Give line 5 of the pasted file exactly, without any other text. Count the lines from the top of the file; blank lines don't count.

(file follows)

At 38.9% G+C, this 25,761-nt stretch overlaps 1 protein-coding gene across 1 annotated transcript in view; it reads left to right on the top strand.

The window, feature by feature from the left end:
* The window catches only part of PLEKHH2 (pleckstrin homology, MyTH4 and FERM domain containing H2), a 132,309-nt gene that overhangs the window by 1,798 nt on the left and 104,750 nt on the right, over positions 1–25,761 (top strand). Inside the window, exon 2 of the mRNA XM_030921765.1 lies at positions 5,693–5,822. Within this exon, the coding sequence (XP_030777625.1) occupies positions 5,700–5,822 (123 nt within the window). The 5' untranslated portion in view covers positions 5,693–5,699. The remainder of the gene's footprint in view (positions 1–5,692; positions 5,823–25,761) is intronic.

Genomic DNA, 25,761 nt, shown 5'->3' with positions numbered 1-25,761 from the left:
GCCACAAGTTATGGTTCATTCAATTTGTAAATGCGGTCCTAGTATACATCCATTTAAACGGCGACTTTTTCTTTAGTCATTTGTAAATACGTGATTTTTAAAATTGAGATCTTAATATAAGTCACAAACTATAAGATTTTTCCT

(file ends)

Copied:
GCCACAAGTTATGGTTCATTCAATTTGTAAATGCGGTCCTAGTATACATCCATTTAAACGGCGACTTTTTCTTTAGTCATTTGTAAATACGTGATTTTTAAAATTGAGATCTTAATATAAGTCACAAACTATAAGATTTTTCCT